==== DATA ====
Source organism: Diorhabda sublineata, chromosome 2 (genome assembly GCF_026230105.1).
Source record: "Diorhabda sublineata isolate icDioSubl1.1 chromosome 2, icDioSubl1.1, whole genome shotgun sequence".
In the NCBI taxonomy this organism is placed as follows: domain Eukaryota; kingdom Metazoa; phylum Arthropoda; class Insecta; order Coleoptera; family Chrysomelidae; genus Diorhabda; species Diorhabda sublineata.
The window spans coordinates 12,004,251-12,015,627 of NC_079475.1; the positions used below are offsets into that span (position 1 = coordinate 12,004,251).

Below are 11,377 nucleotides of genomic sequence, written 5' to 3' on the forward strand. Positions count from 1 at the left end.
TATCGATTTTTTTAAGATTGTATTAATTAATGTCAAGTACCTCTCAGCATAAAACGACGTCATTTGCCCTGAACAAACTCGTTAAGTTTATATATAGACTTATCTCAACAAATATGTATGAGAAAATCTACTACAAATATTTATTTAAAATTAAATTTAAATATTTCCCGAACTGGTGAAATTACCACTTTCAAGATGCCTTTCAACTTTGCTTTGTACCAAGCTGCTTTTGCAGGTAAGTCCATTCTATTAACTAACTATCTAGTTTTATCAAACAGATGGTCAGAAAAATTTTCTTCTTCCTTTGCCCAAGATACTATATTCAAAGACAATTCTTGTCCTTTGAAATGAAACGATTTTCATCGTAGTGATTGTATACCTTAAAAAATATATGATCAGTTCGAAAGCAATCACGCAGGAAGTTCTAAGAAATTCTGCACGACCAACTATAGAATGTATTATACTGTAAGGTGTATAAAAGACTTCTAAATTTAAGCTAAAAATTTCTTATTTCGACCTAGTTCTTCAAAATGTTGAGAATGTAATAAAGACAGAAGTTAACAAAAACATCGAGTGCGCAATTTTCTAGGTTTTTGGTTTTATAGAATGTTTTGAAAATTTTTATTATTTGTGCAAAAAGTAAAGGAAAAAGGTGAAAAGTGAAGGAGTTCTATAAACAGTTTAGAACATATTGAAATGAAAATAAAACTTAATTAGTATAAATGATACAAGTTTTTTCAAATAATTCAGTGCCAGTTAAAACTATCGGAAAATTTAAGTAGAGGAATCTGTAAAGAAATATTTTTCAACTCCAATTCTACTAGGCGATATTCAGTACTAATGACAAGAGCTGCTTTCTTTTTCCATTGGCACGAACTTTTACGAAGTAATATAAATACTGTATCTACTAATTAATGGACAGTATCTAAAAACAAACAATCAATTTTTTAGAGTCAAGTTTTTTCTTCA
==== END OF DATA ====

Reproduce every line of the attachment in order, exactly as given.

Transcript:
Source organism: Diorhabda sublineata, chromosome 2 (genome assembly GCF_026230105.1).
Source record: "Diorhabda sublineata isolate icDioSubl1.1 chromosome 2, icDioSubl1.1, whole genome shotgun sequence".
In the NCBI taxonomy this organism is placed as follows: domain Eukaryota; kingdom Metazoa; phylum Arthropoda; class Insecta; order Coleoptera; family Chrysomelidae; genus Diorhabda; species Diorhabda sublineata.
The window spans coordinates 12,004,251-12,015,627 of NC_079475.1; the positions used below are offsets into that span (position 1 = coordinate 12,004,251).

Below are 11,377 nucleotides of genomic sequence, written 5' to 3' on the forward strand. Positions count from 1 at the left end.
TATCGATTTTTTTAAGATTGTATTAATTAATGTCAAGTACCTCTCAGCATAAAACGACGTCATTTGCCCTGAACAAACTCGTTAAGTTTATATATAGACTTATCTCAACAAATATGTATGAGAAAATCTACTACAAATATTTATTTAAAATTAAATTTAAATATTTCCCGAACTGGTGAAATTACCACTTTCAAGATGCCTTTCAACTTTGCTTTGTACCAAGCTGCTTTTGCAGGTAAGTCCATTCTATTAACTAACTATCTAGTTTTATCAAACAGATGGTCAGAAAAATTTTCTTCTTCCTTTGCCCAAGATACTATATTCAAAGACAATTCTTGTCCTTTGAAATGAAACGATTTTCATCGTAGTGATTGTATACCTTAAAAAATATATGATCAGTTCGAAAGCAATCACGCAGGAAGTTCTAAGAAATTCTGCACGACCAACTATAGAATGTATTATACTGTAAGGTGTATAAAAGACTTCTAAATTTAAGCTAAAAATTTCTTATTTCGACCTAGTTCTTCAAAATGTTGAGAATGTAATAAAGACAGAAGTTAACAAAAACATCGAGTGCGCAATTTTCTAGGTTTTTGGTTTTATAGAATGTTTTGAAAATTTTTATTATTTGTGCAAAAAGTAAAGGAAAAAGGTGAAAAGTGAAGGAGTTCTATAAACAGTTTAGAACATATTGAAATGAAAATAAAACTTAATTAGTATAAATGATACAAGTTTTTTCAAATAATTCAGTGCCAGTTAAAACTATCGGAAAATTTAAGTAGAGGAATCTGTAAAGAAATATTTTTCAACTCCAATTCTACTAGGCGATATTCAGTACTAATGACAAGAGCTGCTTTCTTTTTCCATTGGCACGAACTTTTACGAAGTAATATAAATACTGTATCTACTAATTAATGGACAGTATCTAAAAACAAACAATCAATTTTTTAGAGTCAAGTTTTTTCTTCA